(A pretty picture I took today – April 14th, 2018 but when I publish it, it will probably say April 15th because it’s nearly 10:00pm now)
“By effort and heedfulness, discipline, and self-mastery, let the wise one make for oneself an island which no flood can overwhelm.”
Today, I got onto an elevator for work. I could have taken the stairs but chose the elevator. I was on the 4th floor of the apartment building. Going back down, I felt that the doors were taking longer than they’re supposed to to open and guess what?! I felt not one ounce of fear!! Not one little flash of fear, anxiety, panic, nothing!! And did not even feel a sense of panic coming on or anticipate it like I often do. This is incredible progress! This has to be my greatest accomplishment in this life, ever!
In case anyone reading this is confused or it seems like no big deal, here is some background info. about my experience with phobic fear:
It’s a big, big thing! I suffered another terrible relapse recently and now I healed it again and can get on elevators myself with no fear! I have been working hard to heal this phobia. It doesn’t always take long to heal a relapse. Phobias are weak, even though they feel extremely powerful, and they lose their power very easily when properly faced again & again.
“Unlike many other mental health problems, phobias can be brought under manageable control or even totally destroyed, sometimes within hours. This is a far cry from some of the medium- to long-term work which is required for other mental health issues. So the good news is that phobias are relatively easy to deal with, providing you have the correct knowledge, support and treatment plan, along with a determined and proactive attitude. In life there are many REAL problems, which we all have to contend with, so my view is that we should conserve our energy to tackle those by ridding ourselves of the UNREAL threats, which are the hallmarks of a phobia.” ~Patricia Furness-Smith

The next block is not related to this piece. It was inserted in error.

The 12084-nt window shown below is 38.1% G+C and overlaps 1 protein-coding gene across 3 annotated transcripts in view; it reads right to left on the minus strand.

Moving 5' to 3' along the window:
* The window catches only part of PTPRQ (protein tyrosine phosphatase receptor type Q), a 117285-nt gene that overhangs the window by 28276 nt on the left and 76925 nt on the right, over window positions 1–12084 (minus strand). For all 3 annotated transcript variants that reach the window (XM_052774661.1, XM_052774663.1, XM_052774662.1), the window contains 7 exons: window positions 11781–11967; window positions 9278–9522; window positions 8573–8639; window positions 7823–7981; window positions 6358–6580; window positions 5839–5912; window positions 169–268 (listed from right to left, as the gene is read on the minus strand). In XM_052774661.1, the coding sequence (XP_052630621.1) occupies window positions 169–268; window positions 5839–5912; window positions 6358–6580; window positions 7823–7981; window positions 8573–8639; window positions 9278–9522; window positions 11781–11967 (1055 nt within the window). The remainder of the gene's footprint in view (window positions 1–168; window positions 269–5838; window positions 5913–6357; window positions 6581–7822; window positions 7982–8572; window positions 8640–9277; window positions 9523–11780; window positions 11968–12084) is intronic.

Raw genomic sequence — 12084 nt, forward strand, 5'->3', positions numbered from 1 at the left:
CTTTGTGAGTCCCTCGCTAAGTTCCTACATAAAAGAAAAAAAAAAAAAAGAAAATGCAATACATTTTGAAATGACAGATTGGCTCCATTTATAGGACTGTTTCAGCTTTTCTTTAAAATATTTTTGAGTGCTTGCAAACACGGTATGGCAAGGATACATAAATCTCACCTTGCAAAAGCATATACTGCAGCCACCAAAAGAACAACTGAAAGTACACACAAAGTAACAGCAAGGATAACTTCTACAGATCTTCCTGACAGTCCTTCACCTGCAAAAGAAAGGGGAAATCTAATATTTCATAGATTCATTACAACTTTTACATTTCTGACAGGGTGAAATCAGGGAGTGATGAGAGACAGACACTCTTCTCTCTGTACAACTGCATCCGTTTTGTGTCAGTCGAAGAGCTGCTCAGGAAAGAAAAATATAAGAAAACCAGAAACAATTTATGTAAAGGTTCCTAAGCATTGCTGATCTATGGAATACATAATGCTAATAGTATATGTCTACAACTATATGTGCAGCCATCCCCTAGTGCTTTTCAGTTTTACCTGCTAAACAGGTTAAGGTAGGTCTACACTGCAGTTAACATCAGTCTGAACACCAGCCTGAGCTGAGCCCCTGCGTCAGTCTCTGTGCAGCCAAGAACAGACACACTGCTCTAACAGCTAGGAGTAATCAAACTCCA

The way I am recovering mostly, is exposure in combination with Buddhist philosophy (that can apply to anyone at all, not just Buddhist people – see Dhamma quote above). Even without the meditation part (which is also great!), I find Buddhist philosophy so very helpful in healing my fear (and in general!).
The reason that this is such a big accomplishment is not the amount of work it takes or the duration of treatment but the amount of courage & strength it takes to face it. It is hard!!
I am working on not just recovering but building my mindset in a way to see elevators as a safe place, a place of comfort, a space where I experience a feeling of being embraced in warmth & safety, security (i know security is an illusion but dont mind feeling secure in a place I once felt seemingly unbearable terror and panic). I don’t just want to tolerate them and don’t want them to just be a mundane thing or task I have to perform. I aspire to come to seeing them as an opportunity for a few moments of simple joy or pleasure.
I may not be recovered just yet or my recovery may be shaky and at risk for relapse again. It’s new and not quite ingrained yet. But it will be and then evolve into something more. I feel that Im already inclined to view elevators as a warm, cozy, safe place. Why not? They are safe for the most part. In there, alone, I am protected against the dangers of the world. I can feel that to some degree but not in great depth yet. Im working on it!
This is my goal!
I hope you are having a beautiful day or night wherever in the world you are!
Much love & light, always,